The issue before the Supreme Court was whether Section 319 of the Pennsylvania Workers’ Compensation Act confers on an employer or its workers’ compensation insurance carrier a right to seek reimbursement of a subrogation lien directly against a third-party tortfeasor when the claimant in the workers’ compensation matter chooses not to pursue a cause of action against the third party in question.
In 2015, the Pennsylvania Supreme Court decided the matter of Liberty Mutual Insurance v. Domtar Paper, 113 A.3d 1230 (Pa. 2015). The issue before the court was whether Section 319 of the Pennsylvania Workers’ Compensation Act confers on an employer or its workers’ compensation insurance carrier a right to seek reimbursement of a subrogation lien directly against a third-party tortfeasor when the claimant in the workers’ compensation matter chooses not to pursue a cause of action against the third party in question.
Although the court in Liberty Mutual upheld long-standing common law in refusing to allow the workers’ compensation insurance carrier to bring the case “as subrogee” of the injured worker, the 3-2 decision (the court had two vacancies at the time) was closer than it should have been. Moreover, the case was decided on technical grounds that did not speak to the main issue of whether a claimant had control over his own case and with it, the power to negotiate with a the workers’ compensation carrier to bring the third party case at all, where the lien exceeds a prospective recovery. The decision created concern in the claimant’s bar that were a subsequent, similar matter to come before the Supreme Court with the addition of two justices unfriendly to civil justice, the result might be catastrophic for the injured worker. It is conceivable that the departure of Justices Seamus McCaffery and Ronald Castille after accepting the case but before deciding it had a significant bearing on the final outcome of Liberty Mutual, as the ultimate decision, which took about two years to reach, was so limited in scope and result that it begged the question why the court took the case in the first place.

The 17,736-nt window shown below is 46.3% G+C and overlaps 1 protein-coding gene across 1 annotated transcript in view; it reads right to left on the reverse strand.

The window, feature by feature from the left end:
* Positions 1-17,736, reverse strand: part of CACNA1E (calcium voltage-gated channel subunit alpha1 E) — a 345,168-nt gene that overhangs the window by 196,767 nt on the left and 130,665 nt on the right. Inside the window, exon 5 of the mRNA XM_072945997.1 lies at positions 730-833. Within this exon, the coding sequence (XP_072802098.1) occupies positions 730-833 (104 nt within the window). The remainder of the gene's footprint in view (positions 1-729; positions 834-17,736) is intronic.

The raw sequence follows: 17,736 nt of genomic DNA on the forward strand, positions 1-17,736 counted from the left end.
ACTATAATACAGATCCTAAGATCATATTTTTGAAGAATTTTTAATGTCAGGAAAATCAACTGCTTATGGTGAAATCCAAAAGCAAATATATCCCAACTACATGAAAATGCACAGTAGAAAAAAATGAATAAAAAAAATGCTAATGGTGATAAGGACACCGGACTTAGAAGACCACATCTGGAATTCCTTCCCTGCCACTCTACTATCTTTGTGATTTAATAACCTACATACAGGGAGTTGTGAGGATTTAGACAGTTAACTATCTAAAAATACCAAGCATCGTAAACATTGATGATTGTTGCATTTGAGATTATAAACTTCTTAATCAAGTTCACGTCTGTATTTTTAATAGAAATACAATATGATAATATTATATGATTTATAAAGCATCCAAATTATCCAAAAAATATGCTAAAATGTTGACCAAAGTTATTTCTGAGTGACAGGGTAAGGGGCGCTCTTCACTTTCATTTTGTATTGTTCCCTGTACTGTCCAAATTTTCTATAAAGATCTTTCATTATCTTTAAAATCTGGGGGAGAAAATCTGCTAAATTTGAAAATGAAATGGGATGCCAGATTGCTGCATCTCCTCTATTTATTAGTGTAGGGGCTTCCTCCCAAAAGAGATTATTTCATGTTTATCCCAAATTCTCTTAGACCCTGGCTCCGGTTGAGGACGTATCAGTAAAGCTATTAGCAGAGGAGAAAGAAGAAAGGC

While the day has come when the Supreme Court has taken up the issue again in the recent decision of Hartford Insurance Group v. Kamara, the makeup of the court is much different than feared. Consequently, the right of the injured worker to control his own third-party case has been affirmed. Under normal circumstances, and now in perpetuity, if a subrogation lien is much larger than any prospective recovery, the injured worker can often negotiate a reduction in that lien, even to the point of agreeing to a one third split, affording the claimant/plaintiff, workers’ compensation carrier and the attorney equal shares of the proceeds of the third-party case. Should the carrier decide not to compromise the lien, an injured worker has little reason to bring the third-party case in the first instance. Were Liberty Mutual or Hartford Insurance Group, for that matter, to have been decided in favor of the insurer/employer, a carrier could have realized 100 percent of the recovery of a third-party case at the complete exclusion of the injured worker. What incentive would a carrier have had to negotiate even one penny off of an asserted lien?
A quick review of Liberty Mutual is warranted. The case stemmed from a civil action appeal to the Superior Court where the workers’ compensation carrier, Liberty Mutual, filed the case “as subrogee” of the injured worker. The trial court granted the tortfeasor’s preliminary objections, finding that according to case law, only the injured worker had a right of action against a third party tortfeasor and not the employer or its carrier. Since the injured worker had not sued the tortfeasor, did not assign his rights to the workers’ compensation carrier and was not joined or named in the carrier’s suit against the tortfeasor, the trial court ruled on the tortfeasor’s favor, negating the lawsuit for damages sustained by the injured worker.